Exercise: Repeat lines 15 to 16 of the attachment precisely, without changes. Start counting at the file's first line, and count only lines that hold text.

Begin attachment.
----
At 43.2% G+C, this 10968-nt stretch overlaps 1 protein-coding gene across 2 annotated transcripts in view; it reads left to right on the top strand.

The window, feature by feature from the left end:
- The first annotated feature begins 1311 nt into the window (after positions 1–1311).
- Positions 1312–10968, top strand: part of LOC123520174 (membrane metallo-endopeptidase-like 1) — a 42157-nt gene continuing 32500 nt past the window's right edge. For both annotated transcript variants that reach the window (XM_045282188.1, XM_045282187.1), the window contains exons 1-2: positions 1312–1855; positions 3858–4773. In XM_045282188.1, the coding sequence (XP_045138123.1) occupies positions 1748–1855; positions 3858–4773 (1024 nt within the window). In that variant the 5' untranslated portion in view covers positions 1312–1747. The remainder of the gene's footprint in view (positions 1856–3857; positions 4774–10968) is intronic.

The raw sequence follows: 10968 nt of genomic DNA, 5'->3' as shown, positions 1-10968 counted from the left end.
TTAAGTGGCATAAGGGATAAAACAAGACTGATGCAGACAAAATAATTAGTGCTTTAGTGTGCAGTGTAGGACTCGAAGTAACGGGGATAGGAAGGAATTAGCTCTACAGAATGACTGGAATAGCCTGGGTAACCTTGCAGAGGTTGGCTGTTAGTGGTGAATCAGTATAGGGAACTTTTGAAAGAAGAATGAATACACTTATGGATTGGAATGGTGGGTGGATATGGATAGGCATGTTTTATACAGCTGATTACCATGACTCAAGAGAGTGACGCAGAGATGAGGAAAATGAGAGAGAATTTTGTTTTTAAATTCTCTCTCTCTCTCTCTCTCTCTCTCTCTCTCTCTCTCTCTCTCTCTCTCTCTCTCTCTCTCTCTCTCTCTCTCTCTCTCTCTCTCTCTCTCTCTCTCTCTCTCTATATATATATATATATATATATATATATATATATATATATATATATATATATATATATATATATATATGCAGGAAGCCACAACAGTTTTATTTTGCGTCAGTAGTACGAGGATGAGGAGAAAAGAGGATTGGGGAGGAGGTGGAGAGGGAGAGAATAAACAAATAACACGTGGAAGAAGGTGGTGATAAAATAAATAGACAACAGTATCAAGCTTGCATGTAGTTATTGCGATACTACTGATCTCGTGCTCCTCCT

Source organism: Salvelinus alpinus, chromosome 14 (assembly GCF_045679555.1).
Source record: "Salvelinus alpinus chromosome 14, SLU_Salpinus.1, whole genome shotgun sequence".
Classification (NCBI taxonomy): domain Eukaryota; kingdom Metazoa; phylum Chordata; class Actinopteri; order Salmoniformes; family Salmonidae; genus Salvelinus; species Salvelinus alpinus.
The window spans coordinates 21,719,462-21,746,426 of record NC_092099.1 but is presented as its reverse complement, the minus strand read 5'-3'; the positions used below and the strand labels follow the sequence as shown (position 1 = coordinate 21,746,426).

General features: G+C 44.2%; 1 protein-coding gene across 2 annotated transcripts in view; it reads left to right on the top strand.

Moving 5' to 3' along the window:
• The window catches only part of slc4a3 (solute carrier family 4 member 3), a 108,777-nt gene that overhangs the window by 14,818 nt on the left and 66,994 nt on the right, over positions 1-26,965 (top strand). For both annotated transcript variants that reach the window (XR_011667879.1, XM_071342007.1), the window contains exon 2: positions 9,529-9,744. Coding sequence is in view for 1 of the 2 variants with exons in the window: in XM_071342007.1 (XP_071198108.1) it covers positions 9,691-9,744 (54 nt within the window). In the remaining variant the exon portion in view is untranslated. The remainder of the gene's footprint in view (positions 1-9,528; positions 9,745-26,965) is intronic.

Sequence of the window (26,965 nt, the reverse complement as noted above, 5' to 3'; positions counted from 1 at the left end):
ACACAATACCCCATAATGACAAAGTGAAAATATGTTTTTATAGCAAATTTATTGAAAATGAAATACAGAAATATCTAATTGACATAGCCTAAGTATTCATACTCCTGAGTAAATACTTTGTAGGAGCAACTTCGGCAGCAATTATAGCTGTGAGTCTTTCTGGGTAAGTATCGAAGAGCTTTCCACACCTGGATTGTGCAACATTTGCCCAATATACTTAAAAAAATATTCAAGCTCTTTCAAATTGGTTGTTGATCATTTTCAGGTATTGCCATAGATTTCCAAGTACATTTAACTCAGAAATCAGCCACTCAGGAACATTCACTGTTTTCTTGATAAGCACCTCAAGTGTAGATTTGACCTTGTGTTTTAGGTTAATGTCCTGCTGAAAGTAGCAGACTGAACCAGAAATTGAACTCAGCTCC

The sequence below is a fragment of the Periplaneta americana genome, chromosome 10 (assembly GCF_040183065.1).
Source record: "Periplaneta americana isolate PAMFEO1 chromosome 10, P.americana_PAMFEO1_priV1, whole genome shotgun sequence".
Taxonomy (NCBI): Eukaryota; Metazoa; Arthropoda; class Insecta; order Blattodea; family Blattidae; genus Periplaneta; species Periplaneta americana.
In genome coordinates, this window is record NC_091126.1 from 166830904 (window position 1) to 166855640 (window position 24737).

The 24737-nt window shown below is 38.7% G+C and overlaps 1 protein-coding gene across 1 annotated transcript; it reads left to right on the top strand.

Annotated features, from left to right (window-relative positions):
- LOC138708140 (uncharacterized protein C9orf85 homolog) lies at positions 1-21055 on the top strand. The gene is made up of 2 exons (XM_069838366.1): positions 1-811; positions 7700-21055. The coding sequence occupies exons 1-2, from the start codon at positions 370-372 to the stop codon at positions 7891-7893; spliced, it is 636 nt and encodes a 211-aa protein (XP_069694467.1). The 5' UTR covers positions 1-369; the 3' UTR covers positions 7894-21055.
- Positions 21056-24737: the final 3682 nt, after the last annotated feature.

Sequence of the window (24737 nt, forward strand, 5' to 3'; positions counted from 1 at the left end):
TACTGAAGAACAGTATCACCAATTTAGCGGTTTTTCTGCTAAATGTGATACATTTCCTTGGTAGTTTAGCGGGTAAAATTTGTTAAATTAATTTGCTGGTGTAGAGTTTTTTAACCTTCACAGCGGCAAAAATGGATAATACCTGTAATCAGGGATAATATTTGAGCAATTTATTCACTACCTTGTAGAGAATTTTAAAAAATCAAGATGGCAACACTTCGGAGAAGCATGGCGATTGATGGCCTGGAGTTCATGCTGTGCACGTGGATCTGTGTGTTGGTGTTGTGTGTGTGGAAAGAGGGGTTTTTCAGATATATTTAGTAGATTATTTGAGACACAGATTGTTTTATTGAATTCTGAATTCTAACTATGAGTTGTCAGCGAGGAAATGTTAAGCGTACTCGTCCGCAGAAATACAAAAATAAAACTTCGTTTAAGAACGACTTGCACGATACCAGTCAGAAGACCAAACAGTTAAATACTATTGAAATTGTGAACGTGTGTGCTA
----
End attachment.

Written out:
ACACAATACCCCATAATGACAAAGTGAAAATATGTTTTTATAGCAAATTTATTGAAAATGAAATACAGAAATATCTAATTGACATAGCCTAAGTATTCATACTCCTGAGTAAATACTTTGTAGGAGCAACTTCGGCAGCAATTATAGCTGTGAGTCTTTCTGGGTAAGTATCGAAGAGCTTTCCACACCTGGATTGTGCAACATTTGCCCAATATACTTAAAAAAATATTCAAGCTCTTTCAAATTGGTTGTTGATCATTTTCAGGTATTGCCATAGATTTCCAAGTACATTTAACTCAGAAATCAGCCACTCAGGAACATTCACTGTTTTCTTGATAAGCACCTCAAGTGTAGATTTGACCTTGTGTTTTAGGTTAATGTCCTGCTGAAAGTAGCAGACTGAACCAGAAATTGAACTCAGCTCC

The sequence below is a fragment of the Periplaneta americana genome, chromosome 10 (assembly GCF_040183065.1).